Very. The challenge was: How do you make the family represent all of those things without becoming caricatures, but remaining individuals who are at odds with one another for various reasons? How do you make people stand in for an entire history of the culture without being schematic? I just think they all have a point. Once you’ve made all those cases and you understand that those views are all tenable, what happens if different members of the family hold those positions; how are they going to get anywhere?
The arguments that result are some of the funnier scenes in the book. Do you think there is a difference between American and Russian humor?
I think there is Russian Jewish humor because of Russian Jewish history. Life is hard for Russians. It was even harder for Jews. So it becomes this gallows humor, this acceptance that life can be pretty black and you laugh in spite of it. There are a number of jokes in the book that are just stock Russian Jewish jokes, or anekdoti, that people will recognize. That was part of the mentality. You have very little power, and if you don’t laugh about it then you become Dostoevsky (whom some people find funny).
One of my favorite jokes in the book is delivered by Alec’s roommate, Lyova: “It’s difficult to travel with a large Jewish family. Too many opinions. Like the joke about the couple that has sex on the street in Israel. Everyone who passes by tells them they’re doing it wrong.” Since you’re writing about a specific historical period, were you nervous that if you got a single detail wrong, the Russian Jewish émigrés would quickly call you on it and tell you that you’re “doing it wrong”?
I wanted to get it right to the best of my ability. As I was writing it, I had the feeling and the belief that I was writing down the history of Soviet Jews in a way that I don’t think anyone has done in English and I don’t know that anyone would hazard to do. It was a strange missionary feeling. But I’m sure I’ll be called out. In fact, part of the novel ran in The New Yorker as an excerpt. In it there was a shooting competition, and I had said that Alec was a Stakhanovite marksman. Someone wrote in and said, “Your writer doesn’t know what he’s talking about. He would never be a Stakhanovite marksman. He would be a Voroshilov marksman.” So then I checked and it was like, “Oh yes, that’s true.” And I changed it.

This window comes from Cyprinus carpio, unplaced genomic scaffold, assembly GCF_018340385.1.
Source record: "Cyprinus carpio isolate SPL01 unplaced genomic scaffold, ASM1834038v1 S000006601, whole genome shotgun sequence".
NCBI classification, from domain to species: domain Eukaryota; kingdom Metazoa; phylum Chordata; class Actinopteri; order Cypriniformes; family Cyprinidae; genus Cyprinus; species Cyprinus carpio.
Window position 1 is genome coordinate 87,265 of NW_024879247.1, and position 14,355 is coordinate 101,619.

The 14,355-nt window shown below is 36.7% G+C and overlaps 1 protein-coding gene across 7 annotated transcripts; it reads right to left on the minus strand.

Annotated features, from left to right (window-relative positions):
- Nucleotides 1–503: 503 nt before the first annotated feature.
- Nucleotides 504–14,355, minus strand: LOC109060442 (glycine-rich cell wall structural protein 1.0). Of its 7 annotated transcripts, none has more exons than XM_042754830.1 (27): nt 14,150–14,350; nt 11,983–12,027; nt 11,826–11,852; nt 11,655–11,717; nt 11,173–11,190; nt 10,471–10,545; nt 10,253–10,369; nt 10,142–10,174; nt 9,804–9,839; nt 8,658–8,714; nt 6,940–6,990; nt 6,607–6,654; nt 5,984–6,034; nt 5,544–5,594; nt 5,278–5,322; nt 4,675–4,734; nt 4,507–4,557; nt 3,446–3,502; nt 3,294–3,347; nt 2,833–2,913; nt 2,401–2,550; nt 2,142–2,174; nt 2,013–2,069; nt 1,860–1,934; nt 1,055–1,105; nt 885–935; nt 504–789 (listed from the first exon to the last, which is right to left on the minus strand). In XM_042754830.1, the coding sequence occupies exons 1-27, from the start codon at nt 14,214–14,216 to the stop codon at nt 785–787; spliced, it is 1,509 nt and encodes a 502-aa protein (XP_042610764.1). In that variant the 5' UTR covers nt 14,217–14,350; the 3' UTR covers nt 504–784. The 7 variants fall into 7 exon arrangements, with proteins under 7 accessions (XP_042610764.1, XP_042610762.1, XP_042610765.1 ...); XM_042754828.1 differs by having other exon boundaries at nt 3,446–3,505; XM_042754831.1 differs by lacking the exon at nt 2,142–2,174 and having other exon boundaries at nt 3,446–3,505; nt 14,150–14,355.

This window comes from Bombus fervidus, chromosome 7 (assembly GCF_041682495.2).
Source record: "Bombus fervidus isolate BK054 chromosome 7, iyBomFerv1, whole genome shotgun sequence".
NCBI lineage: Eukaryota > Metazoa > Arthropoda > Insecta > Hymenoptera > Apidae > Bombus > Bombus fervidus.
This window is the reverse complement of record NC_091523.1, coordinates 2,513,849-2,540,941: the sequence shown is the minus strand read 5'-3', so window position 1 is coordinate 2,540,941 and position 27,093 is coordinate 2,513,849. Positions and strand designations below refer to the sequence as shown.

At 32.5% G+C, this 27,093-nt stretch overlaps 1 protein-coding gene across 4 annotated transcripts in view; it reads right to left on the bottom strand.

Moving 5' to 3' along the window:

My mother—who, for the most part, refuses books in English—recently read The Free World and said that the writing felt very familiar and very Russian. How did you approach the language in the book?
I usually thought about what the conversation would be like in Russian and then would translate it into English. If there was something ungainly about it, then I’d try to correct for it. There are certain words where, if I had a choice between that and some other English synonym, I’d consciously use the one that’s more Russian. My belief is that it will be transparent enough for an English speaker, but if you’re a Russian–speaking reader and you can translate backwards, there are certain nuances that will come through.
Russian dialogue is very specific—the tone, the rhythm, the humor. You emigrated when you were just six years old. Is it internalized from growing up in a primarily Russian–speaking household?
It is, but also it’s from reading books in English that have translated Russian transcripts. For instance, I was reading Stalin’s Secret War and it has all these transcripts of a secret trial held for the Jewish antifascist committee. But there is a certain type of English that it becomes and you pick up on the specific rhythm and see how people constructed their thoughts.
The Free World is like a prologue to Natasha and Other Stories. Was it difficult transitioning from short stories to a novel?
Part of the difficulty is just believing that you can do it. To contain a story in your head that is so long, to make it cohere. On the other hand, I would go to the bookstore and just keep reminding myself of how many people have written novels. I thought, “Well, I’m not dumber than most people. I must be able to do this if I just persevere.” On an intellectual level, you console yourself with that. I hope I learn from this one—or at least retain the confidence of knowing that I can finish a novel, purely based on precedent.
You were named one of The New Yorker’s “20 under 40” last year. Does that add to that new sense of confidence?
To be chosen by The New Yorker, because of the quality of that magazine, I think it’s significant. And maybe my daughter one day will look back and say, “Oh, my father was in ‘20 Under 40.’” But the confidence comes from knowing what I’ve done. To have it confirmed in some external way is nice but it could have just as easily not happened—they happened to do this now, when I was thirty-seven, and not three years from now; I happened to have something that was close to ready. And if you associate those sorts of things with yourself too closely, you’re going to be in trouble. The work is really lonely. It takes a lot of time. But when these things come it’s like, “Oh, what a nice little thrill.” Because most of it is not thrilling. It’s just work.